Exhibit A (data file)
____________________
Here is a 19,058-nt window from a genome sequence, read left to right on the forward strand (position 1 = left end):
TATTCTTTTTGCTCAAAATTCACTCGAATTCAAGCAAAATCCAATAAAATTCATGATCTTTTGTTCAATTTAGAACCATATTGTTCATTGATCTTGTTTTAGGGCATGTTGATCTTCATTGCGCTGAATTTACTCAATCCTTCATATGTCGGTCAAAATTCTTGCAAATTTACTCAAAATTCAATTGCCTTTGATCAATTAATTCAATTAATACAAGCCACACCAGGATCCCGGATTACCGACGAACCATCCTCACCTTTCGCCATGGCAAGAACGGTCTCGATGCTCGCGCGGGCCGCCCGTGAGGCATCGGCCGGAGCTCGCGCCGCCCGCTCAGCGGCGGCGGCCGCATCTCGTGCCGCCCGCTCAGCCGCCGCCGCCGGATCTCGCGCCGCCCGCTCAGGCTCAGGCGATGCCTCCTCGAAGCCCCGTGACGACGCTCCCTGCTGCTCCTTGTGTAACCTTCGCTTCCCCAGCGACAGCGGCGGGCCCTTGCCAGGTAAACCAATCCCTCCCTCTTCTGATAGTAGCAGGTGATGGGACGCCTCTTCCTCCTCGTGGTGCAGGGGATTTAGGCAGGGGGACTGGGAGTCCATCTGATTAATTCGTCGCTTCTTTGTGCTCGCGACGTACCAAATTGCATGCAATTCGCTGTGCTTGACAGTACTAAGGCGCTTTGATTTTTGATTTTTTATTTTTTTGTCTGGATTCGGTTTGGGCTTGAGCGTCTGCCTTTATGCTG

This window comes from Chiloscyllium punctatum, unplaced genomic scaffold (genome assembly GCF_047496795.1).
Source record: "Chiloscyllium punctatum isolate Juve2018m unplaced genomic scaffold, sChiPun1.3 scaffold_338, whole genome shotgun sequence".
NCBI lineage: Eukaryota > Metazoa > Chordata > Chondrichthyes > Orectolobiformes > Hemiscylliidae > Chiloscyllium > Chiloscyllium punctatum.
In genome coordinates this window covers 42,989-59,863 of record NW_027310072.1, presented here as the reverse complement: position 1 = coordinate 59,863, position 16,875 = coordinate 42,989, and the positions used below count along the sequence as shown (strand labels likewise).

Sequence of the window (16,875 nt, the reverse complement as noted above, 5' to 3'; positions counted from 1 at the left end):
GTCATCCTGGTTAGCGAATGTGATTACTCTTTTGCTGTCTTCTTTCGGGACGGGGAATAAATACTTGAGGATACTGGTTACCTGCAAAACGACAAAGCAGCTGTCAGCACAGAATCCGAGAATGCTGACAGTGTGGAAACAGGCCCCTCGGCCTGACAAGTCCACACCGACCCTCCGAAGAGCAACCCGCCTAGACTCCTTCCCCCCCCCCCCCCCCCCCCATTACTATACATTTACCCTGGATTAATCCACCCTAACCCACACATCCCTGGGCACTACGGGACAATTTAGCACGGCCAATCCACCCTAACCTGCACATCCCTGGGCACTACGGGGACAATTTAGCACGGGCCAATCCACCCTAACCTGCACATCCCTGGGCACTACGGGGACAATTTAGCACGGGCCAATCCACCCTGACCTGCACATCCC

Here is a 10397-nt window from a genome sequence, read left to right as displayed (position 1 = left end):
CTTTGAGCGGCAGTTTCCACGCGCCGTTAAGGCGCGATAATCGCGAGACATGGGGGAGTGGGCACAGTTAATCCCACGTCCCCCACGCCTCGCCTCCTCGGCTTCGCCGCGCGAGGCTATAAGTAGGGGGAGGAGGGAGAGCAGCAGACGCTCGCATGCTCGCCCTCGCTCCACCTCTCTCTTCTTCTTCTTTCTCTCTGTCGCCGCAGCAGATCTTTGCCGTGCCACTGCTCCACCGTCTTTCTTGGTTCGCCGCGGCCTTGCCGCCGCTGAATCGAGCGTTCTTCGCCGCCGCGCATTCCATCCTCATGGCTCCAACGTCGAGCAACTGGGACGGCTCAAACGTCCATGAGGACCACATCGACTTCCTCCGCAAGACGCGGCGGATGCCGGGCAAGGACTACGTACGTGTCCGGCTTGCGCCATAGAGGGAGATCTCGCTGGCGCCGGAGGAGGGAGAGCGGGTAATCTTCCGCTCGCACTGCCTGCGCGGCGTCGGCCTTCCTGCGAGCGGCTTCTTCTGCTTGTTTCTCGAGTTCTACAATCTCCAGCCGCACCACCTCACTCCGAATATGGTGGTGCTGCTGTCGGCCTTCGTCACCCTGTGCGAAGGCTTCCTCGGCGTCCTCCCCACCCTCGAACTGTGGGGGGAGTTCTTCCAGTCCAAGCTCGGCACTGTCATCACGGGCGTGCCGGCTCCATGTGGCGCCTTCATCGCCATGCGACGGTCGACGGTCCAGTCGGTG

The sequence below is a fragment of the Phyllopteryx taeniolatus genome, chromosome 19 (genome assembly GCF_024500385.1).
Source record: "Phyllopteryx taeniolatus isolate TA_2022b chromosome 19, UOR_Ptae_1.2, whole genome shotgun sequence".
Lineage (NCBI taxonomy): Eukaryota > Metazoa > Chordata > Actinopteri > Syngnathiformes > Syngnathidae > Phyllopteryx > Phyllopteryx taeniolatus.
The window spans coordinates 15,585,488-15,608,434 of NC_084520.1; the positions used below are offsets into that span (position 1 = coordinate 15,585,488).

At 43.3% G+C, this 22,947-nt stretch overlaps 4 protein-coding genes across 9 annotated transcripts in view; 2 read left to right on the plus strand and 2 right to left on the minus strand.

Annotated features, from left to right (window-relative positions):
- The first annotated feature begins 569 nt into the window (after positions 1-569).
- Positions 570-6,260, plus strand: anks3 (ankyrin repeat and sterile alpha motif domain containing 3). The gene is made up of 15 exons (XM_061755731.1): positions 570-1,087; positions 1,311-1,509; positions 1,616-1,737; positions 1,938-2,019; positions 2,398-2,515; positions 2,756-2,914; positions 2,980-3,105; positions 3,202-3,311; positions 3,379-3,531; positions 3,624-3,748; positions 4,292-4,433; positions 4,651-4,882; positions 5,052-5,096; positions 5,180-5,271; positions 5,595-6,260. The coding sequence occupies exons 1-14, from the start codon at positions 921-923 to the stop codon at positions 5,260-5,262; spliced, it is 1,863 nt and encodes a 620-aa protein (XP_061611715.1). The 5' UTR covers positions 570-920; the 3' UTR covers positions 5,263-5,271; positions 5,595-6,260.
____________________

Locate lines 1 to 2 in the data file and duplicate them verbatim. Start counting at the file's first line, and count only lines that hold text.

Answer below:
Here is a 19,058-nt window from a genome sequence, read left to right on the forward strand (position 1 = left end):
TATTCTTTTTGCTCAAAATTCACTCGAATTCAAGCAAAATCCAATAAAATTCATGATCTTTTGTTCAATTTAGAACCATATTGTTCATTGATCTTGTTTTAGGGCATGTTGATCTTCATTGCGCTGAATTTACTCAATCCTTCATATGTCGGTCAAAATTCTTGCAAATTTACTCAAAATTCAATTGCCTTTGATCAATTAATTCAATTAATACAAGCCACACCAGGATCCCGGATTACCGACGAACCATCCTCACCTTTCGCCATGGCAAGAACGGTCTCGATGCTCGCGCGGGCCGCCCGTGAGGCATCGGCCGGAGCTCGCGCCGCCCGCTCAGCGGCGGCGGCCGCATCTCGTGCCGCCCGCTCAGCCGCCGCCGCCGGATCTCGCGCCGCCCGCTCAGGCTCAGGCGATGCCTCCTCGAAGCCCCGTGACGACGCTCCCTGCTGCTCCTTGTGTAACCTTCGCTTCCCCAGCGACAGCGGCGGGCCCTTGCCAGGTAAACCAATCCCTCCCTCTTCTGATAGTAGCAGGTGATGGGACGCCTCTTCCTCCTCGTGGTGCAGGGGATTTAGGCAGGGGGACTGGGAGTCCATCTGATTAATTCGTCGCTTCTTTGTGCTCGCGACGTACCAAATTGCATGCAATTCGCTGTGCTTGACAGTACTAAGGCGCTTTGATTTTTGATTTTTTATTTTTTTGTCTGGATTCGGTTTGGGCTTGAGCGTCTGCCTTTATGCTG